When I was growing up we lived on what might be called a gentleman's farm. I always say that with a bit of a laugh. In my mind this conjures up a vision of the English countryside and a man wearing a riding outfit or something equally elegant. My father, while well educated and well read, could not be further from that vision. We had a lot of rocks (it was, after all, Vermont), a lot of trees, an old, empty barn foundation, a chicken coop, a lean-to for the pony and donkey and some rickety parts of the house that had clearly been added on after the original had been built in 1840. These parts had been added much, much later ... say 1940. They were not up to code, so to speak. In one of those old, rickety outer rooms we kept a flock of geese. We also had chickens, a pony, a donkey, turkeys on occasion, sheep, and much later a small herd of cows (Scottish Long Horns). My brother also kept bees for a couple of years. We cut most of the wood we needed to heat our home in the winter and were fairly self-sufficient for a number of years. It's hard work.
I learned quite a bit about geese when we kept them; enough that I now have a healthy respect for them. I'm not fond of domesticated geese at all; they poop everywhere and they can be mean as snakes. But I love to watch wild geese come and go in their annual migrations. They are quite beautiful, but shy and reticent. The Canadian geese often winter here in Virginia and then fly north for the summer.
If you've ever watched a goose on the ground, it's a marvel that they can become airborne at all. When you consider that they fly hundreds of miles each year to nest and reproduce, the marvel becomes that much greater. On the ground, geese are bumbly and awkward, with round waddly bodies that must move slowly and pedantically across the ground. But if you put them in the water, they become graceful, clean and smooth. Or with great flapping strides they become airborne and once again graceful, clean and smooth.
They are a flocking creature. They don't do well on their own. Goslings bond with the first creature they see upon hatching from the egg. Even if it's not the actual mother goose! So they live in fairly closely knit groups. Those groups expand and contract depending on the needs of the season and what the geese are doing at the time. The adult geese watch over the goslings pretty zealously. Even those who are not parents. There is a pond near our house which geese frequent and sometimes there are goslings growing up on this pond. It's fun to watch the mom take the babies out for a spin. Other adults will form a line of defense between any humans and the goslings and watch ... first the humans, then the goslings, then the humans, then the goslings. Until the goslings are finally finished, then the adults break ranks, fall out and go elsewhere.
It's also quite interesting to watch these birds fly in their migratory pattern. The well-known "V" of geese flying north or south to nesting and/or feeding grounds is legendary in our culture. But it's not a true "V." I marvel that geese do not have one leader. They have several, or perhaps each goose or gander leads at one or more times during the trip. The lead goose has the most difficult task of breaking the wind for all the others. When one gets winded, s/he falls back and another takes his/her place. Some geese are more gifted for certain types of weather or wind patterns than others. The point is this, all the geese know where they are going (which is fairly miraculous in and of itself) and they follow each other by turns.A study done in the last few years showed that the geese could get 70% further using this method of drafting than by flying separately or using one sole leader. There is no jostling for position. Leading is hard work and dangerous. It is the most difficult part of the journey for each goose. They each take their turn of service and then fall back when their season/turn is finished. They are not in it for power or glory or money; they are just trying to get themselves and their brethren to the next resting place on their journey.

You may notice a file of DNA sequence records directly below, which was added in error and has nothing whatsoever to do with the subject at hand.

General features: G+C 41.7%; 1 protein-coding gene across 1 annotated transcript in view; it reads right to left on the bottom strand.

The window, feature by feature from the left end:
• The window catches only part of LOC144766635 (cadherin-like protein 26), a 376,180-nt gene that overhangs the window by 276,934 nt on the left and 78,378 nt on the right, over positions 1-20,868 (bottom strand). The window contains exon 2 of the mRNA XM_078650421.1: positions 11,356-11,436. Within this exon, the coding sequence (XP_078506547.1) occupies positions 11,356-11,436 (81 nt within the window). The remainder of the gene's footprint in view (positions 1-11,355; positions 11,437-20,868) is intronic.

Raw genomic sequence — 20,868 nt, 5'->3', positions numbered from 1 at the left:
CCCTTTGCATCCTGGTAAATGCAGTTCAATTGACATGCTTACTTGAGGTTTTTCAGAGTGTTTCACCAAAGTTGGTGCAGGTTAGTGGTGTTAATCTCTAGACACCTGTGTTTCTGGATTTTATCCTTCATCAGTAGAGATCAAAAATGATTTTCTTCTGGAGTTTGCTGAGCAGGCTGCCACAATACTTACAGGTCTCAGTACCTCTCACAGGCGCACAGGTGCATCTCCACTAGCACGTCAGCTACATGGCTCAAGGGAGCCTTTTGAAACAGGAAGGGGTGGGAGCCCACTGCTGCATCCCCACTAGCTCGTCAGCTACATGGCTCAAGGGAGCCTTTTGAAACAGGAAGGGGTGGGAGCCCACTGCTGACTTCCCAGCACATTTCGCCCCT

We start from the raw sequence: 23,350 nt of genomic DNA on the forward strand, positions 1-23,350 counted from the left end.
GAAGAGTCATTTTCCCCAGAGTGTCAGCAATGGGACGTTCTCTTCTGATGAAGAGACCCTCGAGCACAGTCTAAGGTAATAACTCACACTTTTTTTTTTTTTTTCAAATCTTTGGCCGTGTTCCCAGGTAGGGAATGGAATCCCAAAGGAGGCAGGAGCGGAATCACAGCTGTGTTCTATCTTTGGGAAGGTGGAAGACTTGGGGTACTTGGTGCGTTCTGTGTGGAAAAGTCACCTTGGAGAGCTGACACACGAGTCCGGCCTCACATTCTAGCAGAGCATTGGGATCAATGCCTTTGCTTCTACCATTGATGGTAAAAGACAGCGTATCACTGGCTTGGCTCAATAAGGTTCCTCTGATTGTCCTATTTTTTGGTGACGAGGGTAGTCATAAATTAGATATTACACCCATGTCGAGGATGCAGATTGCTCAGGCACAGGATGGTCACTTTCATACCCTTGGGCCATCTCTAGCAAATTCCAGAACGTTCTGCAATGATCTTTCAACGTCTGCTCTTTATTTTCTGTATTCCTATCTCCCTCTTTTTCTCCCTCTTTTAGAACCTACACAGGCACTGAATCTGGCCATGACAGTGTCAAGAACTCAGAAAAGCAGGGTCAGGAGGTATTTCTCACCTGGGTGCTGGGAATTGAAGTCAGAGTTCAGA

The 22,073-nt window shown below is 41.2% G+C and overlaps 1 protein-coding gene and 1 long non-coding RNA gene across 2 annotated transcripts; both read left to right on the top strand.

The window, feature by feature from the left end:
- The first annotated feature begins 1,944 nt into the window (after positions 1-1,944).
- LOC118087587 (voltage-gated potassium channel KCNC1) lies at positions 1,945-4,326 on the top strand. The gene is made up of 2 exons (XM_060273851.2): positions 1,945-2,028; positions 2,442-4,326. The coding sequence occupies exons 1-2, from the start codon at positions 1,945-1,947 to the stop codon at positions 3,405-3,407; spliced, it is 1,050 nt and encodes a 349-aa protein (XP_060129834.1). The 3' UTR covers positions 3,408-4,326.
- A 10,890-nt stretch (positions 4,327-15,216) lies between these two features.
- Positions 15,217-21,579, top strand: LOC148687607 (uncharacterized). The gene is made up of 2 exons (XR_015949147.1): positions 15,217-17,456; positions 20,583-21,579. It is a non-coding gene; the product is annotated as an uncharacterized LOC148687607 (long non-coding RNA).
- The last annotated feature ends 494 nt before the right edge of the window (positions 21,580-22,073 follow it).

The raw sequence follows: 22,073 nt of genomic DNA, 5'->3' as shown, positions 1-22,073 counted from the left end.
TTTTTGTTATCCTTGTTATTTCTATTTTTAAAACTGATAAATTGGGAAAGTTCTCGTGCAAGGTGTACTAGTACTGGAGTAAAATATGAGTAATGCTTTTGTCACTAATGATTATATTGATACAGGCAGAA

I wrote most of this almost a year ago … this musing on geese and their ways.Shortly after I wrote it, I discovered that the wild goose is used as a symbol for the Holy Spirit in Celtic Christian mythos.To the Celts (who peopled the British Isles of the 5th and 6th centuries) it was not the calm, quiet, peaceful dove which exemplified the traits of the Holy Spirit, but the loud, honking insistence of the wild goose which best personified the spirit at work in their midst.
The Spirit is given many different forms in the Bible … dove, flame, comforter.All are valid for obvious reasons.But as I meditate on how geese interact with one another and how they fly, I wonder what it would be like to follow the Wild Goose.To view the Holy Spirit as a goose and learn to dance with the geese, in and amongst them; dropping back, moving forward, listening to the wind call my name.It would be an adventure to be sure.I’m guessing that there would be times when my wings would get very tired, but there would also be times when others would face the wind for me.The fellow geese in the flock all honk encouragement to each other on the long journey and stay in touch.I wonder what it would be like to learn how to fly, how to swim, how to waddle … how to dance with the geese.
Sonja is a daughter of Eve, grand-daughter of Sarah and Abraham, follower of the way of Jesus, wife, mother, daughter, sister, friend, writer, quilter, artist and homeschooler and on odd days I blog. I've walked the planet for 47 years now and I'm still wondering what I will be when I grow up. I am married, one daughter, one son, one dog, one cat, two cars ... one mundane suburban life. But every little bit of love can change the world and I'm banking on that.
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